Through a definitive 11-1 decision, a jury recently cleared former La Verne mayor Don Kendrick of the remaining legal claim, also referred to as a “cause of action,” associated with the Chase’s Restaurant loan agreement (LINDA WILKINSON VS DON KENDRICK, ET AL. Los Angeles Superior Court Case No. 18STCV08090).
The City of La Verne has been disputing claims since they were first filed in December 2018 by Chase’s former landlord. The overall argument for the claim was that the City had interfered with the landlord’s tenant arrangement by providing the restaurant economic assistance.
“We are very pleased with the outcome of this case,” said Mayor Pro Tem, Muir Davis “The jury’s decision confirmed what we all knew to be true and correct, that the City and the former mayor acted appropriately and in the best interest of the La Verne community.”
Before the State dissolved redevelopment agencies, California cities were able to use redevelopment money to retain, relocate or attract new businesses as an economic development tool. Therefore, similar to what the City had done for many other businesses during this time, the La Verne City Council had approved Chase’s request for economic assistance in 2017 to move to a larger location that would allow the restaurant to expand their operations and business potential. The total loan amount provided was $54,300.
“The concept behind programs like this is that, while businesses like Chase’s would receive funds upfront to assist with expenses, the City would, in turn, benefit by the additional sales tax revenue generated,” said Eric Scherer, Community Development Director. “It is a ‘win’ for everyone, especially because this allowed the City to help expand the Old Town dining opportunities and retain a successful business in the community.”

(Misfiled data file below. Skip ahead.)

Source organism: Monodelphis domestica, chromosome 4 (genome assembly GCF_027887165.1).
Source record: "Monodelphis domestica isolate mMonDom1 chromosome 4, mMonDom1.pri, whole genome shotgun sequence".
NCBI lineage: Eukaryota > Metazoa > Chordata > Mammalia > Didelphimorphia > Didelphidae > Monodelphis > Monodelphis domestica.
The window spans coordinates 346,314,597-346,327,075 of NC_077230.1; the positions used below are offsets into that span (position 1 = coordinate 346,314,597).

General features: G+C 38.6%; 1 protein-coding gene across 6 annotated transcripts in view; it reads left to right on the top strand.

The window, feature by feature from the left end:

Through their attorney, the landlord originally filed a total of four claims, of which three were specifically directed at the City and, ultimately, all dismissed due to a lack of merit. The first of these dismissed claims was a call for declaratory relief under Government Code Section 1090 which prohibits an officer or employee from entering into or participating in making contracts in which they have a financial interest. The second was an injunctive relief under Government Code Section 1092 to prevent the City from acting on its agreement with Chase’s and disbursing funds to the restaurant. The third cause of action claimed that there was an intentional interference with prospective economic advantage – in other words, that the landlord had suffered economic harm through unlawful interference. Again, none of these claims were substantiated and were dismissed.
The fourth and final claim that remained was whether the former mayor had a conflict of interest in voting on the matter due to the location of his business, which sat across the street from Chase’s new location. Last week after a three-day trial, the jury deliberated for just over an hour and reported that evidence supported the City and Mr. Kendrick’s arguments, clearing both of the final legal claim against them.
Since moving to its new location Chase’s Restaurant’s operation has more than doubled contributing to an increase in the City’s General Fund through an increase in sales tax collected. Additionally, the City has developed a policy that will facilitate the detailed review of similar agreements with other businesses in the future.